IBD and Cancer

People with IBD are at a slightly greater risk of developing certain types of cancer compared to the general population. This is largely due to the chronic intestinal inflammation inherent to IBD. Individuals with longer duration of disease are more likely to experience inflammation-related cancers. Cancers associated with chronic intestinal inflammation include colorectal cancer, small bowel adenocarcinoma, intestinal lymphoma and anal cancer. Beyond the cancer risk of chronic inflammation, the immunosuppressive nature of drugs used to treat IBD (e.g., thiopurines, methotrexate) may also increase the risks of cancers such as non-Hodgkin lymphoma.


Risk factors for developing cancer include

  • A diagnosis of IBD that involves inflammation of the colon. This includes ulcerative colitis and the Crohn’s disease involving more than one-third of the colon.
  • Severe inflammation
  • Presence of primary sclerosing cholangitis (PSC; an inflammatory condition involving the liver and gallbladder).
  • Family history of colorectal cancers
  • Previous dysplasia (abnormal cells that precede the development of cancerous cells).
  • A long duration of IBD
  • Folate deficiency


Protective factors (i.e., factors associated with a reduced risk of developing IBD-related cancers) include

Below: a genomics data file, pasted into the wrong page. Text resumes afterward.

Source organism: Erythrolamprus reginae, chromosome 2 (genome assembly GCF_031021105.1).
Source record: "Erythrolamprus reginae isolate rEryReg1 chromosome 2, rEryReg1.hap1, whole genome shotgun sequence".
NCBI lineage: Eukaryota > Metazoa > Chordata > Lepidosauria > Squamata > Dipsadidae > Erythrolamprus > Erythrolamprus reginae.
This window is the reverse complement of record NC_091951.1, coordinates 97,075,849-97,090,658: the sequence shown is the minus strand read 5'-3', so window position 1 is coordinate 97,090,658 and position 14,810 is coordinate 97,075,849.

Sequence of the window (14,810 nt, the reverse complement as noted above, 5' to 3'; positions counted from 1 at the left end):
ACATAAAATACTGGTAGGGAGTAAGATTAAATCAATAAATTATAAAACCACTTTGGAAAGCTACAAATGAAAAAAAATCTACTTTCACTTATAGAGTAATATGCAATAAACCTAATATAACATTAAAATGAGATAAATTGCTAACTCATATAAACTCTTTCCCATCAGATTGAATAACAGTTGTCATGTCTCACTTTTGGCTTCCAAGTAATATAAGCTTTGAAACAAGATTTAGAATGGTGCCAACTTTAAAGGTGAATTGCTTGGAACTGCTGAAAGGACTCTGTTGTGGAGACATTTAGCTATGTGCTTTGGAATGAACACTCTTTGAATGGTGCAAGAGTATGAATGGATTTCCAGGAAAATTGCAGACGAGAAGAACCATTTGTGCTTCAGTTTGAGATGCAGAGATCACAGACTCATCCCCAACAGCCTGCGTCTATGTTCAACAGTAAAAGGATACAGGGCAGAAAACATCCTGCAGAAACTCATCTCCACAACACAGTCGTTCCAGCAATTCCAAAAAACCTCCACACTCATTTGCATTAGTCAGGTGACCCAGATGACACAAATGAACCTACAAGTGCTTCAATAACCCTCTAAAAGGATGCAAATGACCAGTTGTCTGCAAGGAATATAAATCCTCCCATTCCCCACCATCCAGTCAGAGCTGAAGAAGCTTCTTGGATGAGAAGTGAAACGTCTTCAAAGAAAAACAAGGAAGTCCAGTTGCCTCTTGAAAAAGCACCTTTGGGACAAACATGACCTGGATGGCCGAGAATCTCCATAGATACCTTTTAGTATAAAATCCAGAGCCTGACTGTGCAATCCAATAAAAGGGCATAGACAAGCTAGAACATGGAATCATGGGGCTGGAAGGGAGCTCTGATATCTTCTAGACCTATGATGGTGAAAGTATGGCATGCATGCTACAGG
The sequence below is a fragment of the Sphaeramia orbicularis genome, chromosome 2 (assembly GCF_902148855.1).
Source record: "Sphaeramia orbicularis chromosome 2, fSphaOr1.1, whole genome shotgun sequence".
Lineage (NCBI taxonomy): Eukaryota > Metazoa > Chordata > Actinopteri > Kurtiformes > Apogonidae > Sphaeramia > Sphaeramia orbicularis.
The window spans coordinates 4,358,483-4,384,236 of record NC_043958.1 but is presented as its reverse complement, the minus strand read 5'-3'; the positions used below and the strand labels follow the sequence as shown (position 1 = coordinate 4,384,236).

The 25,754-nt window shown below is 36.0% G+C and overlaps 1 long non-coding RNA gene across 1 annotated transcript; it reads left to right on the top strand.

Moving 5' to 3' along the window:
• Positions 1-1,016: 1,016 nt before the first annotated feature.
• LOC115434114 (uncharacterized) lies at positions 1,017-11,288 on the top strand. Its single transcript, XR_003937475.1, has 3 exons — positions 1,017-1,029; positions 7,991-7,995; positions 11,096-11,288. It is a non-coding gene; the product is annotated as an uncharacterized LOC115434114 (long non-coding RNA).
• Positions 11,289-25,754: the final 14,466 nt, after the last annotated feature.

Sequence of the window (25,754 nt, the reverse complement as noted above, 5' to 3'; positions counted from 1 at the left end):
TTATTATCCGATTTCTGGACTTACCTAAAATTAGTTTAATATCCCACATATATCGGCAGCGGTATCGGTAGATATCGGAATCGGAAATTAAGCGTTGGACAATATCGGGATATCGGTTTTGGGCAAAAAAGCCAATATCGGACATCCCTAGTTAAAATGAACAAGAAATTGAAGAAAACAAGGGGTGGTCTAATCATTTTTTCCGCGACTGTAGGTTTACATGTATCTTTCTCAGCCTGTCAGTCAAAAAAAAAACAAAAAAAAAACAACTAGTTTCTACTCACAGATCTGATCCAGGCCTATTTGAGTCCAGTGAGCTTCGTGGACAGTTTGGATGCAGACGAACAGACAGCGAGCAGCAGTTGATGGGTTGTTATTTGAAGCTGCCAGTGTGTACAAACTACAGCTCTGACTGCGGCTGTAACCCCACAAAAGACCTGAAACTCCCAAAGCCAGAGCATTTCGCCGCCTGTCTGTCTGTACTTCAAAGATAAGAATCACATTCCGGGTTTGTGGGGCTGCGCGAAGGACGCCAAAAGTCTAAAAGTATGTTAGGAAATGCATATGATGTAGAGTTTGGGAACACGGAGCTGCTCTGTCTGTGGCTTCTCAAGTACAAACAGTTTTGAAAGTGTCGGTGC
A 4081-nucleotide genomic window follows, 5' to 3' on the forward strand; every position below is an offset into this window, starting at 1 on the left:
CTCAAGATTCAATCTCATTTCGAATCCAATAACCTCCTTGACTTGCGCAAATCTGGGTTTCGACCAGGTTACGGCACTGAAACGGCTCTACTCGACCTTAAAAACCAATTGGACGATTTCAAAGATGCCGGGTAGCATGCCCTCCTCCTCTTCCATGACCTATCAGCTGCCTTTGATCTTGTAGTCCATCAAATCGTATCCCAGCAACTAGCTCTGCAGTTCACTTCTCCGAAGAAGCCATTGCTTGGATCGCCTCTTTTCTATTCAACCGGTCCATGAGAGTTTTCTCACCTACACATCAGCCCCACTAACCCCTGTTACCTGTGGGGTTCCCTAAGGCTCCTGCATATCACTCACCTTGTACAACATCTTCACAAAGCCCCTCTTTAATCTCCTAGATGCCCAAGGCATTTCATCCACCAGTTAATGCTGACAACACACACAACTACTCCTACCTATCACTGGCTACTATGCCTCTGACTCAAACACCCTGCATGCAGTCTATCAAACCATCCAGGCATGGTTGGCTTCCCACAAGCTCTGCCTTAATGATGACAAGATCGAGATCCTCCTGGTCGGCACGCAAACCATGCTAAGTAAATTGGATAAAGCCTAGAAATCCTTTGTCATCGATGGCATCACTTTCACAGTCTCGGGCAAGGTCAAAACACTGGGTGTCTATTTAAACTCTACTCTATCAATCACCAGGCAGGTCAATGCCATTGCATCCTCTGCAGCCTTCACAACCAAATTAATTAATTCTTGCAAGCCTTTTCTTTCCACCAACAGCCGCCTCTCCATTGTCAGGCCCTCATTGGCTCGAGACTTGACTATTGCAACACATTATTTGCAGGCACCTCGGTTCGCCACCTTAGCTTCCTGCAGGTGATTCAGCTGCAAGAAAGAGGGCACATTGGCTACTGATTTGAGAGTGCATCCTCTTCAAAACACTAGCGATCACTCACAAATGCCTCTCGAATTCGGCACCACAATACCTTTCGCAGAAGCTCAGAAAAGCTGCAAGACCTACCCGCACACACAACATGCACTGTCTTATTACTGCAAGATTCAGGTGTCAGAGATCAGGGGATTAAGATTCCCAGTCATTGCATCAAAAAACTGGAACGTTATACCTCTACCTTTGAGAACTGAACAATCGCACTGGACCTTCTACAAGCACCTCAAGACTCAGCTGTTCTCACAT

• Adhering to treatment (i.e., following the treatment for your IBD as intended) and good control of the inflammation of the bowel
  • Proper surveillance (i.e., monitoring for the abnormalities at regular intervals through colonoscopy and biopsies)
  • Healthy living habits (e.g., healthy eating, regular exercise).
  • Use of folic acid
  • Use of 5-aminosalicylic acid (i.e., Mesalazine)


How can I reduce my risk?

Taking medications as intended can reduce instances of avoidable inflammation, and in turn, the risk of inflammation-related cancers. Depending on your level of risk, your doctor may determine that regular surveillance is required. This typically involves chromoendoscopy (colonoscopy using dye to enhance visualisation of the bowel) every 1-5 years to inspect the bowel and monitor for any abnormalities indicating a potential cancer risk. Adopting habits of healthy eating and regular exercise may also reduce the risk of IBD-related cancers.

Additional problems